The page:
After record-breaking snowfall on February 21st, 2019, many Flagstaffians are feeling pretty confident about the 2019 water supply and the beautiful Rio de Flag flowing through town.
But how do our riparian communities sustain themselves during the drier parts of the year? Precious water from thousands of springs across Arizona provide are critical, sustained flows for our riparian systems.
We hope you can join us on Thursday, March 7th as we hear from Cerissa Hoglander, Land Conservation Program Manager with the Grand Canyon Trust. We’ll learn about her important work restoring springs on the Colorado Plateau.
Presentation by Tom Mackin, Friends of Northern Arizona Forests
Thursday, February 7th, 6:00PM – 7:30PM
Montoya Community Center, 245 N Thorpe Rd.
With high elevation comes snowy winters in the Flagstaff area. Locals enjoy cross-country skiing, snowshoeing, and quite walks among ponderosa pine and the occasional gambel oak.
With snowy winters comes plastic sleds. Unfortunately, these disposable, flimsy sheets of plastic which bring so much joy to their users for one day often end up as broken bits of litter in our forests.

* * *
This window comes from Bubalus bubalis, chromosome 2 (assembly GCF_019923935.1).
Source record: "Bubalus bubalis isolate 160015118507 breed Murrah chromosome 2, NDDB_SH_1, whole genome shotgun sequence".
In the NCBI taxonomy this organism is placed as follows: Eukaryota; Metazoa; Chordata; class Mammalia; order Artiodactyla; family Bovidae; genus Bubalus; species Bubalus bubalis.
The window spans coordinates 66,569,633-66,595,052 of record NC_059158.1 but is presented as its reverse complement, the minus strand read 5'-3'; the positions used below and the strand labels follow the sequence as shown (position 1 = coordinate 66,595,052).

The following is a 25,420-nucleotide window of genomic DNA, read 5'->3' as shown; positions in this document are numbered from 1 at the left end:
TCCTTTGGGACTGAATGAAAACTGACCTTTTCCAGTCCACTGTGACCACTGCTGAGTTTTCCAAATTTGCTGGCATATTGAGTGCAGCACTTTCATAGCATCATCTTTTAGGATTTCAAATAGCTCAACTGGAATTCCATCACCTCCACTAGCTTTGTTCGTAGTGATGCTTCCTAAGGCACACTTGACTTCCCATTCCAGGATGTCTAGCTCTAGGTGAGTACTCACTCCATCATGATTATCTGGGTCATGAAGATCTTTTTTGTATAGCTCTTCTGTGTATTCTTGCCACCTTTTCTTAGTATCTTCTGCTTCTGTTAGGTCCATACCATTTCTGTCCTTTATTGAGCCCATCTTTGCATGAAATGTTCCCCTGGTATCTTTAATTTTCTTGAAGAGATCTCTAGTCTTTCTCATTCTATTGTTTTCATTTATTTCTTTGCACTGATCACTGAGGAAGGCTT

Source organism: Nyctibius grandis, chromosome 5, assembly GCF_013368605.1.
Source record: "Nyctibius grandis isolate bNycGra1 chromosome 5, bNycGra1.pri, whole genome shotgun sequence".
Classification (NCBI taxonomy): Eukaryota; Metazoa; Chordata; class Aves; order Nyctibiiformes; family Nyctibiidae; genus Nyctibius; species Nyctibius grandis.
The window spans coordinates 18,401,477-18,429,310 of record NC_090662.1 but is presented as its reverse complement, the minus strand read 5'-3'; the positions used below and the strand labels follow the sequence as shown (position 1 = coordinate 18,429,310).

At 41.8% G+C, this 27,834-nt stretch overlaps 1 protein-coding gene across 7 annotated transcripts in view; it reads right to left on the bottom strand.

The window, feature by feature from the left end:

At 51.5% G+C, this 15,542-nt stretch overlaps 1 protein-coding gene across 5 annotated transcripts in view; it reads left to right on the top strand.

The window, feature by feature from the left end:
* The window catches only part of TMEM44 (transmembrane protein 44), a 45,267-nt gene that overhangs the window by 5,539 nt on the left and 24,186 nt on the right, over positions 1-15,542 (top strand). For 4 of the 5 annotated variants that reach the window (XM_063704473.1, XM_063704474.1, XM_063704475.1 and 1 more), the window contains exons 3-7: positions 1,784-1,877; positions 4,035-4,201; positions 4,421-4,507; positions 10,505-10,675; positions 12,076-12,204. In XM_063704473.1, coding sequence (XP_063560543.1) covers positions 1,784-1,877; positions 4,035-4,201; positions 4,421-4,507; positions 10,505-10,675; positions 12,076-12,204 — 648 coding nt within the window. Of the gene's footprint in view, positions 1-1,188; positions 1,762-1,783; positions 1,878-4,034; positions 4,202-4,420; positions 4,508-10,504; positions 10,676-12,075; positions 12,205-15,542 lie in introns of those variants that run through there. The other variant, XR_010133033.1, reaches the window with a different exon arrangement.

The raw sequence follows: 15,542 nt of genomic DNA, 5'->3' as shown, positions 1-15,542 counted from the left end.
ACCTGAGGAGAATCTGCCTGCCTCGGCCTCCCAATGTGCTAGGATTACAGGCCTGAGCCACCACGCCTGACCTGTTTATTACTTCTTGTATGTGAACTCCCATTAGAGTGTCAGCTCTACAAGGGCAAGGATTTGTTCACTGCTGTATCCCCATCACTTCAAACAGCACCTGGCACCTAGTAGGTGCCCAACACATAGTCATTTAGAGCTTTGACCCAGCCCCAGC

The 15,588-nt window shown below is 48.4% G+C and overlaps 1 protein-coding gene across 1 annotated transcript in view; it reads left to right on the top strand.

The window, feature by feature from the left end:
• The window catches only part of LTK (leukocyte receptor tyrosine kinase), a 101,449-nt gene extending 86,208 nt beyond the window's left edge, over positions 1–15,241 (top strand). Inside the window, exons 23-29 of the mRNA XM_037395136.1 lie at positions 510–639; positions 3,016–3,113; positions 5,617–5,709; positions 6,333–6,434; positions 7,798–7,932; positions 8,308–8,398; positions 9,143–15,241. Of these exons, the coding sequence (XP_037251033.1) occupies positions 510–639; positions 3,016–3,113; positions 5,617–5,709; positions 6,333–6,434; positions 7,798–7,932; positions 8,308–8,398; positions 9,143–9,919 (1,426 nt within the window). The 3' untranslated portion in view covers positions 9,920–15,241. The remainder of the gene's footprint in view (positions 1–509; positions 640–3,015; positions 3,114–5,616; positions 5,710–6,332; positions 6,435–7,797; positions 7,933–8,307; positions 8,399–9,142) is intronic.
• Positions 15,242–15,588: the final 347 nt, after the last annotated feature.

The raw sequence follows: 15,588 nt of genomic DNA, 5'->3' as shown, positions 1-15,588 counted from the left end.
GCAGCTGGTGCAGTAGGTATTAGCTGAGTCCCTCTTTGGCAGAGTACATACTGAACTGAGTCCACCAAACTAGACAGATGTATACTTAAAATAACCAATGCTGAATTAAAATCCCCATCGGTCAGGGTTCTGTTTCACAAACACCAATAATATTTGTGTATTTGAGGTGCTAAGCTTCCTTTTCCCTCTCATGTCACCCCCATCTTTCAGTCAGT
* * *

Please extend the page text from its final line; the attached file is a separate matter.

Flagstaff residents have taken action to address the mess.
The Friends of Northern Arizona Forests (FoNAF) is a nonprofit organization that is dedicated to assisting the resource management agencies in maintaining, protecting, and restoring the natural and cultural resources and the scenic beauty of our forest lands for the enjoyment and use of present and future generations. FoNAF assists the Forest Service and other agencies on tasks that these agencies do not have the staff or funds to accomplish.
On Thursday, February 7th we will hear from Tom Mackin, FoNAF Board President. Tom is a retired Technical Specialist with the Coconino County Sheriff’s/Flagstaff Police Department who has spent over 35 years volunteering with various agencies.
Tom will share FoNAF’s successes over the years and help members learn how to get more involved with their projects, from sled cleanups to fencing projects and more.
Please join us on Thursday, January 3rd for our annual potluck! Meet members of the Board (if you haven’t already) and learn about our 2018 achievements. In addition, the City of Flagstaff Water Conservation Program will provide an introduction to their current strategic planning process.
We will also host elections for Board of Directors. Vote online now or in person at the potluck.